Controversial Tube boss Sir Peter Hendy quit yesterday to become top dog at Network Rail.
London Underground head Mike Brown will become interim Transport for London commissioner.
Sir Peter was London’s longest-serving transport boss since the Second World War, no mean feat for someone who started out as a transport graduate trainee 40 years ago.
During his tenure as TfL boss, Sir Peter has courted a lot of controversies, take a look at some here:
1. “Commuter train services into the capital are sh*t”
In an interview with Management Today, Sir Peter Hendy described commuter train services coming into the capital as sh*t.
He was forced to apologise later and admitted his comments were “unjustified and excessive”.
“I know everyone there is doing their best to offer a good service in the context of the franchise you have and the infrastructure you operate on,” he said.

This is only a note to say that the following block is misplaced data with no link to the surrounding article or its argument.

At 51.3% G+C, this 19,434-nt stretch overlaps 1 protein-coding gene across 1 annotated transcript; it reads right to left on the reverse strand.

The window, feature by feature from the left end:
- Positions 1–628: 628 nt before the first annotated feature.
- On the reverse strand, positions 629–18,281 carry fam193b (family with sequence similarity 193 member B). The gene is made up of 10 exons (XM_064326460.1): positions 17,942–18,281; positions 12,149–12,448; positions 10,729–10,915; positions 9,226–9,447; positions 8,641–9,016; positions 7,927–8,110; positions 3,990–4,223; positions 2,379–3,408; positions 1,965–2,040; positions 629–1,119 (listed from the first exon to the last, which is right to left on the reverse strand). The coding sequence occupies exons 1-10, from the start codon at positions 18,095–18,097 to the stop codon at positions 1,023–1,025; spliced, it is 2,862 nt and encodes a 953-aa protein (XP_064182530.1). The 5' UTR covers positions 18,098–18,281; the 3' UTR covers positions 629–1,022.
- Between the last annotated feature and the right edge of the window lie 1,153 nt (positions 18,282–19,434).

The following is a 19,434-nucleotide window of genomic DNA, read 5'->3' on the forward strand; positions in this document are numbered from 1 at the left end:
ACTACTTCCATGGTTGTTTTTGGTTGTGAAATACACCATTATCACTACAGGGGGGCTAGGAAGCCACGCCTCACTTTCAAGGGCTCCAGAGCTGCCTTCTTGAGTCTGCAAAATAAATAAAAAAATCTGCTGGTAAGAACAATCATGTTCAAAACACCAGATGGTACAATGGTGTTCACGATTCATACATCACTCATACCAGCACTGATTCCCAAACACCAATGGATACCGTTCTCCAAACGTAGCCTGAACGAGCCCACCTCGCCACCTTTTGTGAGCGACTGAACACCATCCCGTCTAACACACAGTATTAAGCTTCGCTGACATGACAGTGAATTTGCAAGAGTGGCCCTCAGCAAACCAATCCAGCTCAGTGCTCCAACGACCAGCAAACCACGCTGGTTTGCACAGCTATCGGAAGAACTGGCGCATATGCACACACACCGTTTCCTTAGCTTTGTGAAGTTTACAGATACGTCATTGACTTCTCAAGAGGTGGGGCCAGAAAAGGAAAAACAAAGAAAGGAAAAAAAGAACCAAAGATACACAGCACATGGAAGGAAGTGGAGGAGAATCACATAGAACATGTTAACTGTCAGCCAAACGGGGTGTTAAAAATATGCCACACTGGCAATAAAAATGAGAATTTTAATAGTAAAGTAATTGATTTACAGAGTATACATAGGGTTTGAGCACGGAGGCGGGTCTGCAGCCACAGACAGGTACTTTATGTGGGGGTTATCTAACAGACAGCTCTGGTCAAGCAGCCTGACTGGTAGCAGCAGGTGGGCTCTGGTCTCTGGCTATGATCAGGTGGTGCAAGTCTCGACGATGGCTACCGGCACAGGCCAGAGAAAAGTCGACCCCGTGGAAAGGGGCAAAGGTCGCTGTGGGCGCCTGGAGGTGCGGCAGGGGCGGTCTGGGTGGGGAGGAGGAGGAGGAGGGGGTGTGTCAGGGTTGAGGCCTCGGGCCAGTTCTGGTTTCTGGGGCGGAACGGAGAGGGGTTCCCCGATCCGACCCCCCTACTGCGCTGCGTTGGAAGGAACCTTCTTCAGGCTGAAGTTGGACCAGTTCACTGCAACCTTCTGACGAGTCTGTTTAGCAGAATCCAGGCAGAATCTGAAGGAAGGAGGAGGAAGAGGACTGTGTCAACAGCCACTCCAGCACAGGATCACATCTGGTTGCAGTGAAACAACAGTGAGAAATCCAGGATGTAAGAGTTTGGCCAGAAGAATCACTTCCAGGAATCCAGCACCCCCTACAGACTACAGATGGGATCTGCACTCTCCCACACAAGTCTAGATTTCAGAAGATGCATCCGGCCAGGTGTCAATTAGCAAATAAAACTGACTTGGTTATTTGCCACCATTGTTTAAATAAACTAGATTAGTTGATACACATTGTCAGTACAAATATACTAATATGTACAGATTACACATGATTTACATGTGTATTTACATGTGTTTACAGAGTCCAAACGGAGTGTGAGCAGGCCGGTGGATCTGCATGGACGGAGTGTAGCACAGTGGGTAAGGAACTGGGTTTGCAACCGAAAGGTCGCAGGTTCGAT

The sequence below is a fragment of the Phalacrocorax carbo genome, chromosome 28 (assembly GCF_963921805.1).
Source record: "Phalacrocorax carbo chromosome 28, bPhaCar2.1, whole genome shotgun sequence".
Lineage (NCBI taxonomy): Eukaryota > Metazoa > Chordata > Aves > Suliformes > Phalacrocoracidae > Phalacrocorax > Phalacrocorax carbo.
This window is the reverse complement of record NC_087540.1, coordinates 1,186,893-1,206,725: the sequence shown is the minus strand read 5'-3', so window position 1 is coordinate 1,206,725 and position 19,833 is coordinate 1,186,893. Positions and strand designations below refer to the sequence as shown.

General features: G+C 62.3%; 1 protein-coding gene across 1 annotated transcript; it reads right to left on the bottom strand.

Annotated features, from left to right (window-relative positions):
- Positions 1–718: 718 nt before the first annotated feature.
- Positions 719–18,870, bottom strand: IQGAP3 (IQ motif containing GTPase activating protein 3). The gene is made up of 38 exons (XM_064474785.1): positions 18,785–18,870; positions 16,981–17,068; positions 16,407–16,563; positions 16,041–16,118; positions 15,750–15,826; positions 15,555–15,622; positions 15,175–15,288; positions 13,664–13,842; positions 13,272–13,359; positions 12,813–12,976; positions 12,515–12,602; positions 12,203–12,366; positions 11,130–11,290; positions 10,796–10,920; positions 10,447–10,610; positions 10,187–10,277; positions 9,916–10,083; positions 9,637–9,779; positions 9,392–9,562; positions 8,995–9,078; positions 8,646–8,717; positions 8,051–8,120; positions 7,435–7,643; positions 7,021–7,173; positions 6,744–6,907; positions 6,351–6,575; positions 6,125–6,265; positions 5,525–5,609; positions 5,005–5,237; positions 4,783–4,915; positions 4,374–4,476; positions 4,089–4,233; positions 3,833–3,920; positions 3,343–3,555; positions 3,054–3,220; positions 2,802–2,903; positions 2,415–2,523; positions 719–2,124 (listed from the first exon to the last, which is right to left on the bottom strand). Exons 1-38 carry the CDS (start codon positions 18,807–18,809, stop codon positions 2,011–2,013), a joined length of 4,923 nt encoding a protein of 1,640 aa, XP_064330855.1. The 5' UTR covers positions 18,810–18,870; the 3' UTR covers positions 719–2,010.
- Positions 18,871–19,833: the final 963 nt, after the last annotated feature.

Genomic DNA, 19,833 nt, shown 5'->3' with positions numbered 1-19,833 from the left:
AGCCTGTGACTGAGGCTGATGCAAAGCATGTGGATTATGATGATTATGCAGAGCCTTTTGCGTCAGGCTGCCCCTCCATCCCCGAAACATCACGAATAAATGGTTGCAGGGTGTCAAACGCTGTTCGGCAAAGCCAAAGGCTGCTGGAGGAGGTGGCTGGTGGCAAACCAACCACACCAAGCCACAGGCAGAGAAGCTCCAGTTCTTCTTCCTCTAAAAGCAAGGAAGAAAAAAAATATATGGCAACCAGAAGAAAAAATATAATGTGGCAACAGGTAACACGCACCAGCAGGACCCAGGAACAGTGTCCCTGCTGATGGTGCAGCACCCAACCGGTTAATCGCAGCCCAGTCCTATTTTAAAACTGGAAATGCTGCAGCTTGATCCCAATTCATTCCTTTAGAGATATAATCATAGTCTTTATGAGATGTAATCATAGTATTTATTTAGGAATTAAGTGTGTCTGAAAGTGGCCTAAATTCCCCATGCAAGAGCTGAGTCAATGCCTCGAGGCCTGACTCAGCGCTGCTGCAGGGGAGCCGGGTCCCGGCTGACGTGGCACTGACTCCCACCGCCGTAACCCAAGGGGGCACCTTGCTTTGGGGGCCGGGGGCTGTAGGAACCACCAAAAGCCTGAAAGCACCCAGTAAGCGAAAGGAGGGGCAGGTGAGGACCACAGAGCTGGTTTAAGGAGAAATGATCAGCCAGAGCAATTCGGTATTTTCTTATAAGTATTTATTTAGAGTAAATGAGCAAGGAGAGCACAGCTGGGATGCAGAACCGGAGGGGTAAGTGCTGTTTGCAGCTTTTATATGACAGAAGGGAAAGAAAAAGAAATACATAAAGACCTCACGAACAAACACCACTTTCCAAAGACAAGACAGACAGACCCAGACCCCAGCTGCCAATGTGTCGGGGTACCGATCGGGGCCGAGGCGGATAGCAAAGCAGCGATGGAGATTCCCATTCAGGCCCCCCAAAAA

“If there is a context, the interview was several weeks ago during the worst of the issues at London Bridge. But that’s not an excuse. Passion is no excuse for insult. Sorry.”
2. Buying fine wines with taxpayer cash
Over the years, Sir Peter Hendy’s exorbitant expenses have made headlines. In January this year, he came under fire for buying fine wines costing up to £45 a bottle on expenses. A freedom of information request in 2014 also found that Sir Peter had spent almost £7,000 of taxpayer cash on mobile phone bills between March and November that year.
3. Taxi trips
In 2013, another FOI request by MayorWatch found that Sir Peter, the Tube boss, listed 398 taxi journeys in his expense reports.
His cab journeys cost the taxpayer £5,316.52 in 2010, £5,666.77 in 2011 and £5,141.99 last year.
4. Prostitute claims
In 2013, Sir Peter Hendy was accused of having an affair with £140-an-hour call girl Rachael Grundy.
Grundy said at the time: “He seemed a lovely, considerate, polite man and he was lots of fun.
“He contacted me through my escort website and booked me for a three-hour session at my flat. We hit it off immediately.
“I stopped charging him by the hour and it developed into a proper relationship — I fell in love with him. He’d give me money but we never discussed it. It wasn’t about money.”
Sir Peter’s friends told the Standard at the time that “no public money” was involved.